Sunday, November 12, 2017

Prince's Versatility and Influence

Prince's untimely death is still difficult to accept for those who appreciate his rare genius and who mourn for the loss of the great music he never had the opportunity to create because his life was cut short. Prince's combination of productivity, creativity, ingenuity and high-level multi-instrument proficiency may never be seen again.

Rob Sheffield recently wrote an insightful tribute to Prince and the enduring influence of his 1999 album. Sheffield notes that many artists from diverse genres influenced Prince but he took music to another level:
But as any of these artists probably would have conceded, Prince topped them all, creating his own kind of nonstop erotic cabaret. Instead of just overdubbing instruments to replicate a live band, he built the tracks around a colossal synth pulse, which made 1999 one of the decade's most influential productions. "Little Red Corvette" became such a massive pop hit, it's easy to overlook how radical it sounded at the time. All through the song, you can hear the machines puff and hiss, as if Prince's engines are overheating, with his studio as a Frankenstein lab full of sparks flying everywhere. It's sleek on the surface, but the rhythm track keeps sputtering and threatening to blow up. It's the sonic equivalent of George Lucas' breakthrough in the original Star Wars movie--he figured out that the way to make droids look real was to make them dusty and dented, as if they'd gotten banged around on the job.
Joe Levy's May 4, 2016 remembrance of Prince takes an even broader view: "As with so many visionary artists, there was a period in Prince's career--almost all of the 1980s--when he seemed able to look around corners, when his music seemed to live in the future, and then assemble that future around us."

Levy observes that the divorce of Prince's parents when Prince was around eight years old had a lasting influence on the budding music superstar: "...his domestic exiles created longing and anger that played out in his career: He would build a community in his music and his band, but then cut off band members whenever he felt it necessary; he would most often record albums by himself. He was the only one he could count on. 'What if everybody around me split?' he said to Rolling Stone in 1990. 'Then I'd be left with only me, and I'd have to fend for me. That's why I have to protect me.'"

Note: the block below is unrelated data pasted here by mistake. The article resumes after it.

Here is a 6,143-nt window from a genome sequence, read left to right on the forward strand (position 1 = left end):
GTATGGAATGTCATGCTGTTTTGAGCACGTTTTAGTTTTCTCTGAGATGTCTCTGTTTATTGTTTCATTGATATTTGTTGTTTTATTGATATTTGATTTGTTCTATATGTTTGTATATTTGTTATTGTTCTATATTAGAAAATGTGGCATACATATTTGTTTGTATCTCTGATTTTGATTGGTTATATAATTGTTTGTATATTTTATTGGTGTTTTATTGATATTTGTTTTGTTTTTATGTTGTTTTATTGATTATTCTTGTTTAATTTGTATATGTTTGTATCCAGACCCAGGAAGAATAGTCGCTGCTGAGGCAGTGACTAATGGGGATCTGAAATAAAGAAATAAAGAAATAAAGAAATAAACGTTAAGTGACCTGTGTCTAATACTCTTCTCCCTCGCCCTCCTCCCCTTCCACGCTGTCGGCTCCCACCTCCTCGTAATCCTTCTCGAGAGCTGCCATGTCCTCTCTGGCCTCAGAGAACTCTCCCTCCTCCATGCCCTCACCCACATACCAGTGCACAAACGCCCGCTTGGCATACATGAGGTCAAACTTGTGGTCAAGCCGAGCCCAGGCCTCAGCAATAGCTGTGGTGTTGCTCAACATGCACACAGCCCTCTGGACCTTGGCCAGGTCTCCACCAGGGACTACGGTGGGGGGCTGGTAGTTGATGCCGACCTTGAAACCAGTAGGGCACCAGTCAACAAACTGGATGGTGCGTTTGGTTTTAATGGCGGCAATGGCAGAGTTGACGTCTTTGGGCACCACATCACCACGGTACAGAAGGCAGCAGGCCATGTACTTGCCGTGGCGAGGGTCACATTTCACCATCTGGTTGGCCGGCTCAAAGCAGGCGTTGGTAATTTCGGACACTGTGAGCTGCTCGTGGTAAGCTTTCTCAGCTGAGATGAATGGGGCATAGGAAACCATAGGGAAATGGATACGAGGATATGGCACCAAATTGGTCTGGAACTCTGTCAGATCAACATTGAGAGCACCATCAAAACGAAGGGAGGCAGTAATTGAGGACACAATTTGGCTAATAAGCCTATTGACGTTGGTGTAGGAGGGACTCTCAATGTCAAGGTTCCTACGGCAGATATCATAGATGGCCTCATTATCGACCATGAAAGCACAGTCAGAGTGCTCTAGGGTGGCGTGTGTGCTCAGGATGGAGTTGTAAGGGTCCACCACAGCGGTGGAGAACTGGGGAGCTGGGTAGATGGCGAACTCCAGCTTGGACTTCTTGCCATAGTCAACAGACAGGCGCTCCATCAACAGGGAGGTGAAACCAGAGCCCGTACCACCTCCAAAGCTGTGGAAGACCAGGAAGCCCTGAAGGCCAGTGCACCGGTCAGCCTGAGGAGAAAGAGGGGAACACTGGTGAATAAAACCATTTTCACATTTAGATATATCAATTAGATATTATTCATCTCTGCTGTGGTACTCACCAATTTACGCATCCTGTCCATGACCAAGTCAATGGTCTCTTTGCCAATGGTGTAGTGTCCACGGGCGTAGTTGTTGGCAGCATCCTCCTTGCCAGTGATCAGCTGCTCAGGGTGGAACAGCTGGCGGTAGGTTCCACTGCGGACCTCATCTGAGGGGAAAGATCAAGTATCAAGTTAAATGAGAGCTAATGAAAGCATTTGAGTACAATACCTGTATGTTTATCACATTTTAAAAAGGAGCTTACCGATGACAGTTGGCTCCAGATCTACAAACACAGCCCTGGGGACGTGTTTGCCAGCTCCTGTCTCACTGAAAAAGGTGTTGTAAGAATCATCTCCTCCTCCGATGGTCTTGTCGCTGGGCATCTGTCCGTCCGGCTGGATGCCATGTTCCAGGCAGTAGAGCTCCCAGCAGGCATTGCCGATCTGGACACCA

Prince's ability to play multiple instruments was largely the result of intensive self-education. After Warner Brothers signed him to his first recording deal in 1977 when Prince was 19 years old, the label intended for Earth, Wind and Fire's Maurice White to produce Prince's first album but Prince immediately shut down that plan: "Nobody is producing my album," Prince declared, and then he proceeded to prove that he was more than capable of handling those duties. Levy reports that Lenny Waronker, Warners' A&R chief at the time, was suitably impressed. Waronker recalled, "He put down a guitar track and got it right. Then he put down the drums--wow. You could just tell--the guitar was locked in, the timing was good, you could tell it was easy for him."

Prince then embarked on a staggering outburst of musical creativity, as recounted by Levy:
Prince began work on his fifth album, 1999, in early 1982. He was 23 years old and entering a golden period: For the next three years, it seemed like every waking moment yielded a song, and every song was a hit. He now had three groups: his own band, the Revolution; the Time; and a trio of women in lingerie he called Vanity 6. Before long, he would also be creating music for percussionist Sheila E. He was ceaseless, sometimes working for three days straight without sleep. "Do I have to eat?" he mused in Rolling Stone in 1985. "I wish I didn't have to eat."

By the end of 1985, he had made 15 albums in seven years--seven under his own name; three by the Time; two from Sheila E., and one each from Vanity 6, Apollonia 6 and the Family. Those albums generated 13 Top 20 hits on the Billboard Hot 100. The Minneapolis sound--that synth-driven blend of funk, pop and rock which Prince pioneered--was everywhere, especially after Jimmy Jam and Terry Lewis, whom Prince had fired from the Time, began producing a string of hits for artists like the S.O.S. Band, Klymaxx and Janet Jackson. Then there were the Prince songs that became huge hits for Chaka Khan ("I Feel for You," 1984), Sheena Easton ("Sugar Walls," 1984), and the Bangles ("Manic Monday," 1986).
Prince had gone after all this, but on his own terms. No one would have predicted that he'd break through with singles about the End Times or a sexually voracious woman, or that he could increase the power of his burgeoning fame by refusing to do interviews. Yet that's exactly what happened with 1999.
Prince's career peaked in 1984, when he became the only artist other than the Beatles to simultaneously have the number one album, number one single and number one movie in the United States. That feat is obviously a tall order to match commercially or artistically but Prince remained relevant as a song writer, musician and live performer until the day he died, inspiring a wide array of artists to push the boundaries of their creativity.

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